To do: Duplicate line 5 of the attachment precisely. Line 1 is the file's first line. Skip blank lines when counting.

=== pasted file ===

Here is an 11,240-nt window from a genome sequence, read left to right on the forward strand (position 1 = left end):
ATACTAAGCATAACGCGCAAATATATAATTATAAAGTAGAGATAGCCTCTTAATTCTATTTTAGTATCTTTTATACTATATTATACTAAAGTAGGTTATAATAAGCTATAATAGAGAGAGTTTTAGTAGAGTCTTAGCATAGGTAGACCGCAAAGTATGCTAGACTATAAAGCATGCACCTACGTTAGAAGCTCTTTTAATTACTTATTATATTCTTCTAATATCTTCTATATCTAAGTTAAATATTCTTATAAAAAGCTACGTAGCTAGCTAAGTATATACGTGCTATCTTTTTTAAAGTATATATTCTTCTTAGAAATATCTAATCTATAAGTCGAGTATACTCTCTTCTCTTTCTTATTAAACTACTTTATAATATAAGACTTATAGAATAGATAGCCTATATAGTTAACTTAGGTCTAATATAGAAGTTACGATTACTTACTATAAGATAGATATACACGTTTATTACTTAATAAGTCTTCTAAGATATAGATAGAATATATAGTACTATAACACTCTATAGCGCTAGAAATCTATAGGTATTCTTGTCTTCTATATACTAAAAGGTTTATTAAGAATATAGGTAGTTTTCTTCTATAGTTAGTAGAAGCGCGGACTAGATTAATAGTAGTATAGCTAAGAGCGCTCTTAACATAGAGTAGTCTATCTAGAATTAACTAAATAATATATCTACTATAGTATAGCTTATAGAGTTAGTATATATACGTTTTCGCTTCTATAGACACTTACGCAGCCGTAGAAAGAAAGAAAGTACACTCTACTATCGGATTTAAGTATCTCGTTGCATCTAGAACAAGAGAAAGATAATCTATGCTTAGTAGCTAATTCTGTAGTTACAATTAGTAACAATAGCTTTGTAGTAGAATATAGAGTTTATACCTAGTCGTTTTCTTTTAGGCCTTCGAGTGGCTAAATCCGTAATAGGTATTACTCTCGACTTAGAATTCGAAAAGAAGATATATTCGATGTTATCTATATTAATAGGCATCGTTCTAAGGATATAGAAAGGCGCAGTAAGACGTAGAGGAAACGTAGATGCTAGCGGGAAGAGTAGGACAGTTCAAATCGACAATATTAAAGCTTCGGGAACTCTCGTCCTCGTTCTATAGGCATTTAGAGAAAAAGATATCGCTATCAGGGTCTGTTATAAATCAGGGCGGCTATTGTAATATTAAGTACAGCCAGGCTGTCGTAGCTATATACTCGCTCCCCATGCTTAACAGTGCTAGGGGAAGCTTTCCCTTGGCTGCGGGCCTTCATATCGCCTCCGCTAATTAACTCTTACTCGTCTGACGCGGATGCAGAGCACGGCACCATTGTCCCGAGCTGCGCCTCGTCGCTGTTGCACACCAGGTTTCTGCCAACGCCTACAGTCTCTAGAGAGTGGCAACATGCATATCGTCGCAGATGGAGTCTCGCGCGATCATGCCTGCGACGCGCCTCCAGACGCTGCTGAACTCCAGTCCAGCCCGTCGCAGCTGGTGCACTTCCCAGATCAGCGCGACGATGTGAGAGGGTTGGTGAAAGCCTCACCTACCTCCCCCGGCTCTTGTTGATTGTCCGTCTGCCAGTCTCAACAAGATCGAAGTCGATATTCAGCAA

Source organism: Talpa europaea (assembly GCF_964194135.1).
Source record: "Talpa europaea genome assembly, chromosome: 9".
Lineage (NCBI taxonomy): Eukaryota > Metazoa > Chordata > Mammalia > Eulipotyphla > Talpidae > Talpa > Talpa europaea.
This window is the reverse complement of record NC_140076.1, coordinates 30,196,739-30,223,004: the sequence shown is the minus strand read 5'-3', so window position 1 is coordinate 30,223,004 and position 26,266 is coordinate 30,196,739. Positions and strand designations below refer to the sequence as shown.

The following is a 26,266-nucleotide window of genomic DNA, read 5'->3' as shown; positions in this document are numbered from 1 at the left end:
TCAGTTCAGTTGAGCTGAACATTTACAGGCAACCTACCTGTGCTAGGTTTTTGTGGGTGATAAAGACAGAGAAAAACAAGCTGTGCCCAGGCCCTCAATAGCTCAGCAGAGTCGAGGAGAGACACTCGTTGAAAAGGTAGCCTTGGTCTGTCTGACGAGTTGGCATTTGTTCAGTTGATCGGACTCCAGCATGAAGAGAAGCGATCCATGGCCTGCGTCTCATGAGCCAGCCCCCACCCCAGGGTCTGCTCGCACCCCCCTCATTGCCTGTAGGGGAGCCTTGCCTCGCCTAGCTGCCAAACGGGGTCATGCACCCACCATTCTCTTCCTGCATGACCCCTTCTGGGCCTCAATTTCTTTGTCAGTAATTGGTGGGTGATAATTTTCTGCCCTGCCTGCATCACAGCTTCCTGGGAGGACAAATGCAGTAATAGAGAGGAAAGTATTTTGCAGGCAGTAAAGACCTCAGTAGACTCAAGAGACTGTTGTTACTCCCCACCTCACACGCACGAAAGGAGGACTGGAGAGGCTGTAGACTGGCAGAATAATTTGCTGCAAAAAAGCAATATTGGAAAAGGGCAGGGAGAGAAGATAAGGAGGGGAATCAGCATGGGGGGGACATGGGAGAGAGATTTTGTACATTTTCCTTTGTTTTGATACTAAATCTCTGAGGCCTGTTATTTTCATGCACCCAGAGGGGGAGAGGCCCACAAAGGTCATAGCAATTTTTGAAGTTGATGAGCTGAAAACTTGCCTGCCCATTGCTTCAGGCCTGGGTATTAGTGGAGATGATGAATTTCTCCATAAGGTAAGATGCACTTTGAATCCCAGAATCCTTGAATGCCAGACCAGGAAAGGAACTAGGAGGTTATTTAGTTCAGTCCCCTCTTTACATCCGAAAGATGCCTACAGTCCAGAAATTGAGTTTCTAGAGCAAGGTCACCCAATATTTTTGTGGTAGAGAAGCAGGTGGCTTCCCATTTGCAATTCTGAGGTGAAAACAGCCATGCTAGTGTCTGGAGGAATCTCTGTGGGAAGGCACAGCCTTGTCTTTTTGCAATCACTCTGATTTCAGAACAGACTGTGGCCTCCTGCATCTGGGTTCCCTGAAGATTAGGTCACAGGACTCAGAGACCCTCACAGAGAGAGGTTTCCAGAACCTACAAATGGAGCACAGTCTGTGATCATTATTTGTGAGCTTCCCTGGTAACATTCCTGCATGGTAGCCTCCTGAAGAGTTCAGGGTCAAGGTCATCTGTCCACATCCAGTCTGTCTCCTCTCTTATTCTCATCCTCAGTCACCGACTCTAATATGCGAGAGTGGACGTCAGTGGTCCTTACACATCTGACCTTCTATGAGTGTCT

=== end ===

Lineage (NCBI taxonomy): Eukaryota > Metazoa > Chordata > Mammalia > Eulipotyphla > Talpidae > Talpa > Talpa europaea.